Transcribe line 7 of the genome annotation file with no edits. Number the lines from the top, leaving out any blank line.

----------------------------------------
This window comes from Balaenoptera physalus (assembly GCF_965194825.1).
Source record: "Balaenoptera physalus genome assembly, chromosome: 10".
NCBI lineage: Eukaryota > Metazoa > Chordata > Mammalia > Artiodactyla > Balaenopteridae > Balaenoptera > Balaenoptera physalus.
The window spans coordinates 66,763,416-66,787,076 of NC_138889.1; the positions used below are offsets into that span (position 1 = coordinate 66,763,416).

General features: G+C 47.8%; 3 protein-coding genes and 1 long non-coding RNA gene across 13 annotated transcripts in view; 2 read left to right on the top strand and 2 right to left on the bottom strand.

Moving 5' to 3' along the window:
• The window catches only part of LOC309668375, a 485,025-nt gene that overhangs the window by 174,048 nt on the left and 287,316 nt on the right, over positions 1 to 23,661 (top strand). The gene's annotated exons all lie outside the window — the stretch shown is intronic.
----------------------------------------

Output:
• The window catches only part of LOC309668375, a 485,025-nt gene that overhangs the window by 174,048 nt on the left and 287,316 nt on the right, over positions 1 to 23,661 (top strand). The gene's annotated exons all lie outside the window — the stretch shown is intronic.